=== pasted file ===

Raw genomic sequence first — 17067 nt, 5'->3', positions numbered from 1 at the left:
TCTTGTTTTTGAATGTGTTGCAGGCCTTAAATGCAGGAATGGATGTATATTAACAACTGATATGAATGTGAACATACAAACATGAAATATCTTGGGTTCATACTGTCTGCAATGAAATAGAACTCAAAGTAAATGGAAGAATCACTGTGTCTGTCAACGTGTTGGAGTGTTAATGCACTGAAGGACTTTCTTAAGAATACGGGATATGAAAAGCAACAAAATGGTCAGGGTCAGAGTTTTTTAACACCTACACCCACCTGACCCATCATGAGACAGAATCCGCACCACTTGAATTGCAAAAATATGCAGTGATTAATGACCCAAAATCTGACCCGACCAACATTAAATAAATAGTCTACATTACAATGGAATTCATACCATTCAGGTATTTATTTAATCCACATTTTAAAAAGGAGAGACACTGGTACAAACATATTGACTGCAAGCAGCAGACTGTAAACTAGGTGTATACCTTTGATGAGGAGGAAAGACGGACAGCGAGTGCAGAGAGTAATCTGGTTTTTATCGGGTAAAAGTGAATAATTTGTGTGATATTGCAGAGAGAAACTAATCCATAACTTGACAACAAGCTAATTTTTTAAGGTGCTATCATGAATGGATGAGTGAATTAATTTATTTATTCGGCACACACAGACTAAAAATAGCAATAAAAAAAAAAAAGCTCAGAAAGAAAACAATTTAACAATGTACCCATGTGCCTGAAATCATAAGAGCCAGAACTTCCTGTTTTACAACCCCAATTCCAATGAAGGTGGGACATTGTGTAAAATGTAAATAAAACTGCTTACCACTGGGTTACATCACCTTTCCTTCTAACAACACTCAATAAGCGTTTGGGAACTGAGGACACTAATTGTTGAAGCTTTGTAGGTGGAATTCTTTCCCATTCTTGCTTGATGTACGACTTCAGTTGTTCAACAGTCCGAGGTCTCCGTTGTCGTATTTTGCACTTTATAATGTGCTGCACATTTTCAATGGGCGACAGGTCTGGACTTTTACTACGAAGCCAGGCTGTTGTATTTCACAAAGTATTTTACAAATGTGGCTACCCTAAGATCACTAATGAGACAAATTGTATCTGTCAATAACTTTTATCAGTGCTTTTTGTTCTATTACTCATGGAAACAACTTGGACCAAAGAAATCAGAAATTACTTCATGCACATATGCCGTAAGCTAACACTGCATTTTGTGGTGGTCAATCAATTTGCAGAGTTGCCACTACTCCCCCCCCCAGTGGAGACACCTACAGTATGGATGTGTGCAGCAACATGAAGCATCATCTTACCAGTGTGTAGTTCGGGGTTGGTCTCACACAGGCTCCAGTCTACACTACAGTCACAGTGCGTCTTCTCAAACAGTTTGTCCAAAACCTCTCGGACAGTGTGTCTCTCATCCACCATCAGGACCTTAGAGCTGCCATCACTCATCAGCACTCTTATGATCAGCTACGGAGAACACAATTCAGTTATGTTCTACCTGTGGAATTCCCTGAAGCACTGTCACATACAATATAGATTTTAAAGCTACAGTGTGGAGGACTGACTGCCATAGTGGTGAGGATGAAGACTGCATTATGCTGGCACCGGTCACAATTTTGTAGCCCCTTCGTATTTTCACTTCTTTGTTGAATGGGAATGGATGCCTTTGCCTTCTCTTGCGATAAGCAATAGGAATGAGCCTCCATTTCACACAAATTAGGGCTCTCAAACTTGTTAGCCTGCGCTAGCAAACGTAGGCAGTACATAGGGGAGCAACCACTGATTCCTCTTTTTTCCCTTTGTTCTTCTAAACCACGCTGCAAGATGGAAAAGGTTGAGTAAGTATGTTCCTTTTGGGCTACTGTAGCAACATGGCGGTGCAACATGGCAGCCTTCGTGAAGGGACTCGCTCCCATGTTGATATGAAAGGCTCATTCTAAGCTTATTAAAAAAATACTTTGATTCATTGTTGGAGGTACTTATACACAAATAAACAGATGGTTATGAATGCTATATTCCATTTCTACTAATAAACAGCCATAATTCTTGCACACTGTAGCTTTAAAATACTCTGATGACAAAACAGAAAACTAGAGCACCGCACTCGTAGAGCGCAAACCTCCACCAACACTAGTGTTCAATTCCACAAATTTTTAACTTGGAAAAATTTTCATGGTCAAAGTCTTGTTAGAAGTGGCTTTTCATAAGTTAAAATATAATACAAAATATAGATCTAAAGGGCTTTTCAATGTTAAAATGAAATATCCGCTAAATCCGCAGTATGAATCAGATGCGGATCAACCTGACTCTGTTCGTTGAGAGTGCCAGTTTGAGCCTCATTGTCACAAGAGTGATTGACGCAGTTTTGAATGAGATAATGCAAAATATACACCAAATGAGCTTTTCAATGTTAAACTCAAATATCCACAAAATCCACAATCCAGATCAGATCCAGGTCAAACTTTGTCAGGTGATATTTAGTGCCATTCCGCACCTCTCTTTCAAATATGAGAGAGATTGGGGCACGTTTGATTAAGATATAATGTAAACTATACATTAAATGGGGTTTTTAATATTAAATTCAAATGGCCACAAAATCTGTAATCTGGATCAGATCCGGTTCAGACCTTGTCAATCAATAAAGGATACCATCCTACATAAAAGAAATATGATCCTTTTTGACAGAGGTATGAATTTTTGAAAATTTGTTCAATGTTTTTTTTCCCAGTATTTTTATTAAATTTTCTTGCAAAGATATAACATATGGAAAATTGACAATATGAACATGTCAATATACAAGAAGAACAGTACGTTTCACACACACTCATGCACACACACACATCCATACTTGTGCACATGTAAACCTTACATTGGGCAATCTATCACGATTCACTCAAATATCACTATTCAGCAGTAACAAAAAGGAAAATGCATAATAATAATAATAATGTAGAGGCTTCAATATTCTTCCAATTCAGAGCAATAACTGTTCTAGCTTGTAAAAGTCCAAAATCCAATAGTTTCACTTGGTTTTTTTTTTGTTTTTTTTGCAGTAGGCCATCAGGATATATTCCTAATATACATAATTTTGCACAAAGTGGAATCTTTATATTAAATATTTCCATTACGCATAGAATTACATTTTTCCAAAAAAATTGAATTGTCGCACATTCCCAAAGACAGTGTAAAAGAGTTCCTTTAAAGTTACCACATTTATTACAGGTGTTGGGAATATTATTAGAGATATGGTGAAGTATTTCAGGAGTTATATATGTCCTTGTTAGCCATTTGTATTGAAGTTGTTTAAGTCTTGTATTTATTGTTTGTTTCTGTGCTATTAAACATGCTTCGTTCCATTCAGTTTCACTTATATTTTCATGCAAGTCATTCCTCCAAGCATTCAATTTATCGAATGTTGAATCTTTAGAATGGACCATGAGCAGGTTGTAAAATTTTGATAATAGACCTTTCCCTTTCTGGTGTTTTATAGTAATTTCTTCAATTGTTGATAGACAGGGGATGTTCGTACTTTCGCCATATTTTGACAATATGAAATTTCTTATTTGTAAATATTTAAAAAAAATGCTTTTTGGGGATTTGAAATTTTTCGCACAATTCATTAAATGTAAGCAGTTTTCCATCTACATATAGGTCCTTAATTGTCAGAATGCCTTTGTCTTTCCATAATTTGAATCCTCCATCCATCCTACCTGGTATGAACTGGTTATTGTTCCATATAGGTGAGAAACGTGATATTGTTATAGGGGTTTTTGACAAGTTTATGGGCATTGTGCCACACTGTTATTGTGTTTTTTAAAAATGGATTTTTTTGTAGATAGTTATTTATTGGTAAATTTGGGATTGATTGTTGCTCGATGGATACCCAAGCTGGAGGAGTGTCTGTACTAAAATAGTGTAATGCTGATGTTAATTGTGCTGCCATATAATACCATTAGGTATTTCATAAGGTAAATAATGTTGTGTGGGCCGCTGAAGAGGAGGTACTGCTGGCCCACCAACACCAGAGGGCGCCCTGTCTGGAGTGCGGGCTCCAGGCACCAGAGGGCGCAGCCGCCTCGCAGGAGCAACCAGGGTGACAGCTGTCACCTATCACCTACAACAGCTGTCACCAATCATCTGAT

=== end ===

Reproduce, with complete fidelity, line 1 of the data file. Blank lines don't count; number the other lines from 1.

Raw genomic sequence first — 17067 nt, 5'->3', positions numbered from 1 at the left: